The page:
There are Three Different Types of Snowboards available on the market today: Freestyle, Freeride (All Mountain), and Alpine (Carving) Boards. Each board has a unique construction technique and materials, shape, flex pattern, and size. The type of Snowboard you ride should correspond to your particular style of riding.
Freeride or All Mountain Board
Of the three Snowboard types, the Freeride Snowboard is the most popular. Accounting for half of all Snowboard sales, this type of board is a good all-mountain, park and HalfpipeSnowboard that is designed to float well in Powder Surface. You can enjoy carving, catching air, and basically all riding aspects with this type of Snowboard.
Freeride boards have a directional shape and are meant to be ridden primarily in one direction. Having a directional shape means that the Snowboard’s tip is different from its tail. In freeride, the tail is generally more narrow, shorter, and flatter than the tip of the board. With this, the stance on freeride boards is usually offset toward the tail of the board. Still, freeride boards can be ridden Fakie, despite their directional shape.
Freeride Snowboards are usually fairly soft and maneuverable enough for beginners, but stiff enough to hold a fast turn in hard snow. This type of Snowboard bridges the gap between Freestyle and Alpine carving. However, it isn’t as stable as a carving board and it isn’t as agile as a freestyle board.
A Freestyle Snowboard is wider, more stable, and more forgiving to ride. Also, it is shorter, lighter and (compared with a freeride board) softer in flex, which makes it easier to turn. These characteristics make a freestyle board very responsive to the rider. Consequently, it is the best choice for the beginner.
These boards are built mainly for performing tricks in terrain parks and halfpipes (e.g. spins, air, grabs and riding fakie). Still, Freestyle Snowboards have limited edge grip and stability, and are not good for carving turns or cruising fast.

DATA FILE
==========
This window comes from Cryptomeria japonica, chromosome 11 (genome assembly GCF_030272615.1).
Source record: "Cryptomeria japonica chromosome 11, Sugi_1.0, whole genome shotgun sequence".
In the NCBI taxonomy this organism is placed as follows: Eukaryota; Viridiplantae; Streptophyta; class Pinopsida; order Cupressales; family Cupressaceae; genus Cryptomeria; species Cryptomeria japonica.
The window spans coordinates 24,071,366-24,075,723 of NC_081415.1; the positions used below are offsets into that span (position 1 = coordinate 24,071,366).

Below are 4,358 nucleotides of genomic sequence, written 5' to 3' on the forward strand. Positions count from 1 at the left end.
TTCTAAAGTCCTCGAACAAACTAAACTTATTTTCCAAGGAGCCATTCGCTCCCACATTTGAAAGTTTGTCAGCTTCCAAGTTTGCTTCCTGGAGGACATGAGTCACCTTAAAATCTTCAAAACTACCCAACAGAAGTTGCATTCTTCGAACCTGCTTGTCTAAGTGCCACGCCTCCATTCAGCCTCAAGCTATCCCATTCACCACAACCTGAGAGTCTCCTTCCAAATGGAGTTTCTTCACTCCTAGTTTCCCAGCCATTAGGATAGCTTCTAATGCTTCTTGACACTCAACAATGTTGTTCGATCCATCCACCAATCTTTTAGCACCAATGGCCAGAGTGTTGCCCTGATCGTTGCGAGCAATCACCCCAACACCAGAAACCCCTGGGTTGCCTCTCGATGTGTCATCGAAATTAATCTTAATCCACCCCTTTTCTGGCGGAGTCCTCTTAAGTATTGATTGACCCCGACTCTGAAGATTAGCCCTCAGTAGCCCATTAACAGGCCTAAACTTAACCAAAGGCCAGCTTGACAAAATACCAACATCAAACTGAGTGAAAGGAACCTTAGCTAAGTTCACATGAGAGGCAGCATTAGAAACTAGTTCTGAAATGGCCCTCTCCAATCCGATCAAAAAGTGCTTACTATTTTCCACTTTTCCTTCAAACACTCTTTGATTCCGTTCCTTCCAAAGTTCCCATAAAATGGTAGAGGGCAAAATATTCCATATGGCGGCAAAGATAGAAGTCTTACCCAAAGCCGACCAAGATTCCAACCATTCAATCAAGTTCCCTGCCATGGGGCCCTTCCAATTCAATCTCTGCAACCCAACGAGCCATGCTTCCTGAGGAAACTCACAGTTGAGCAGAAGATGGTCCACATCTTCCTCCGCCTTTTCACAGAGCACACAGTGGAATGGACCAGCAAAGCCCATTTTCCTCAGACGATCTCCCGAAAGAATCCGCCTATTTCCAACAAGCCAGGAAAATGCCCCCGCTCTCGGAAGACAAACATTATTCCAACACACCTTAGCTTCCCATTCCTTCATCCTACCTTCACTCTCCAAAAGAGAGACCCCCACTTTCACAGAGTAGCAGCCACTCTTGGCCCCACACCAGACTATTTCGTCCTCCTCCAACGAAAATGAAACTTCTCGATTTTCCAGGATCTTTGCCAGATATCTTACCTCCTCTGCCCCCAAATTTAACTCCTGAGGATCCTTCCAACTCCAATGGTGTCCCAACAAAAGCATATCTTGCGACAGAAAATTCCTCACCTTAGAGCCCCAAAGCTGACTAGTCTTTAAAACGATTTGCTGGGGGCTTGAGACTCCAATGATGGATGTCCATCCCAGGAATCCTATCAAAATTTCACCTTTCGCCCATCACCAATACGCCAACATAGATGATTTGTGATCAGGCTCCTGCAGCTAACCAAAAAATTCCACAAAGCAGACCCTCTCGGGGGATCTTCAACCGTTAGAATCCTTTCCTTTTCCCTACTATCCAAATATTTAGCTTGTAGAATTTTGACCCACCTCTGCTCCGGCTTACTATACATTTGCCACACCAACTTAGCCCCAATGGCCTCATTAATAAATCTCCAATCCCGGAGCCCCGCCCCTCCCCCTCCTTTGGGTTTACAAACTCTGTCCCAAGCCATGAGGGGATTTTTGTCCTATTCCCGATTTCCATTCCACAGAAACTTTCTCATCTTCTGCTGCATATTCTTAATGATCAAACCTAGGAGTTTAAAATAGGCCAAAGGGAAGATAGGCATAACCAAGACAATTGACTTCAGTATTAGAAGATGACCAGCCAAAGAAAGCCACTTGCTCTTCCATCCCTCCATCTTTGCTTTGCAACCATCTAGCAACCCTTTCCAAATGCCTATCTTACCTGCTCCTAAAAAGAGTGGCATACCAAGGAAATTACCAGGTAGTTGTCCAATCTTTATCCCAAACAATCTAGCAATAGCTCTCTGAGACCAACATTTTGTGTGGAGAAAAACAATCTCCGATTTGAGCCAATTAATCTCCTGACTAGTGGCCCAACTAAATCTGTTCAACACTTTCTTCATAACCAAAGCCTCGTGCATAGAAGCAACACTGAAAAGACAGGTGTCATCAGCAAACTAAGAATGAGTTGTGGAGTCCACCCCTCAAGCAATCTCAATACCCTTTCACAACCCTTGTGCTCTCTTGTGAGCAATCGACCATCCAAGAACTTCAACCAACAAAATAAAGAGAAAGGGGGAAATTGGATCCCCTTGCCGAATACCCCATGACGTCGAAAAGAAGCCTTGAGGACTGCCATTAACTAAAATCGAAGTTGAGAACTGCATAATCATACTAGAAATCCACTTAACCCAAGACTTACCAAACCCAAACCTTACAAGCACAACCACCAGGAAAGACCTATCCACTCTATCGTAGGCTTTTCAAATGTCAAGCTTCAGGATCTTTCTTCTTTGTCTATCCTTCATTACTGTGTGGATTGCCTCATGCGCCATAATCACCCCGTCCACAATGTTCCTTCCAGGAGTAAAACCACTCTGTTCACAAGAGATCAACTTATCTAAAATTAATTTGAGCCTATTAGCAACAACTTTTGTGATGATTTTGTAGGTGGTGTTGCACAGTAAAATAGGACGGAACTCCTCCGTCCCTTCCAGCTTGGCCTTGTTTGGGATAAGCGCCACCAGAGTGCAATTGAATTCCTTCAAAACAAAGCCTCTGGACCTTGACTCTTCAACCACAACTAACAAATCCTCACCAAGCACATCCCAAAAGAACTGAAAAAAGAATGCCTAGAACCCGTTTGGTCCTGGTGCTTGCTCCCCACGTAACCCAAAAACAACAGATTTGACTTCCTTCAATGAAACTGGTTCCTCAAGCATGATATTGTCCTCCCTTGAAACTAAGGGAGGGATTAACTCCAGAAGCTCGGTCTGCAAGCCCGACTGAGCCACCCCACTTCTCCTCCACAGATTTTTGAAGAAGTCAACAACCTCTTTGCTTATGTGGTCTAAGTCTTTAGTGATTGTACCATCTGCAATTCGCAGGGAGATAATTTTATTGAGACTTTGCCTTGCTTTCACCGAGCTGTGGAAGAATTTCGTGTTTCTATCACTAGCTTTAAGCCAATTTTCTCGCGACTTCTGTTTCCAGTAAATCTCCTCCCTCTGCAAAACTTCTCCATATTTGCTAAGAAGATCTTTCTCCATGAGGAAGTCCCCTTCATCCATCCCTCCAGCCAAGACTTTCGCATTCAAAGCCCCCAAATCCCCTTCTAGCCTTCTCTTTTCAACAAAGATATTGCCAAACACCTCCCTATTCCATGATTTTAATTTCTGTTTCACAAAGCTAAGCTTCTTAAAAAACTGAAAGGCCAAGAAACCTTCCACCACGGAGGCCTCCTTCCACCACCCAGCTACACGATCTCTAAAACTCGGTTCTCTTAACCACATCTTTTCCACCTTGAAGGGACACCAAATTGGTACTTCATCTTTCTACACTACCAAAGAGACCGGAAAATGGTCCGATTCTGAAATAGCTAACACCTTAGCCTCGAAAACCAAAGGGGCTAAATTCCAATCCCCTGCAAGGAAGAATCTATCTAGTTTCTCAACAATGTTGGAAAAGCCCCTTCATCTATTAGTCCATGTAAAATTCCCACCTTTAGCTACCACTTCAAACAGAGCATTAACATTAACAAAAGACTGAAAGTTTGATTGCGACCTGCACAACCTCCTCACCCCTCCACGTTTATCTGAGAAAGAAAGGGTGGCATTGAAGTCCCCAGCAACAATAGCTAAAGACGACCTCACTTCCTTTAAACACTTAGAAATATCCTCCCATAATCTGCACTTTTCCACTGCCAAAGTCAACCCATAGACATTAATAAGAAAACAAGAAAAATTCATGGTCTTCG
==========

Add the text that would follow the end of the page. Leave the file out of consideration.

Most Freestyle Snowboards are either twin tip boards or directional-twin. Twin tip boards have a centered stance with a tip and tail that are exact copies of each other, making them symmetrical in shape. Both ends of a freestyle Snowboard have a shovel, and freestyle boards with twin tip design makes it easy for beginners to ride both forward and backward (fakie). Directional-twin Snowboards are similar to the regular twin tip Snowboard; only, its tail is stiffer than the nose.
Carving, Alpine, or Race Board
Carving Snowboards are narrower than freestyle and freeride boards. Their long, narrow, stiff constructions are configured for higher speeds and cleaner carved turns. With this, carving boards allow quick edge turns, swift, superior edge-holding power on hard snow, and good stability for speed.
Also known as alpine boards, these snowboards almost look like an enlarged Ski. They are made in both symmetrical and asymmetrical styles and tend to only have a shovel on the nose. Similar with freeride boards, carving boards are made to ride only in one direction.
While carving boards offer a higher level of performance, they are more difficult for the beginning rider to use and are generally reserved for more advanced riders. Alpine Snowboards are mainly preferred by Snowboard racers for a great day of fresh unridden powder. Keep in mind that alpine Snowboards are configured for riding and carving downhill, not for doing tricks.
To summarize, freestyle, freeride, and alpine or carving Snowboards are the three basic types of Snowboards. It is easier to maneuver a soft-flexing, twin-tip, gradual side cut Freestyle Snowboard. On the other hand, it is harder to maneuver a stiffer-flex, directional, aggressive sidecut All-Mountain Snowboard with scores of combinations in between. Always remember that the type of Snowboard you ride should correspond to the type of riding that you like to do, and that both Freestyle and Freeride boards are good Snowboard types for beginning snowboarders.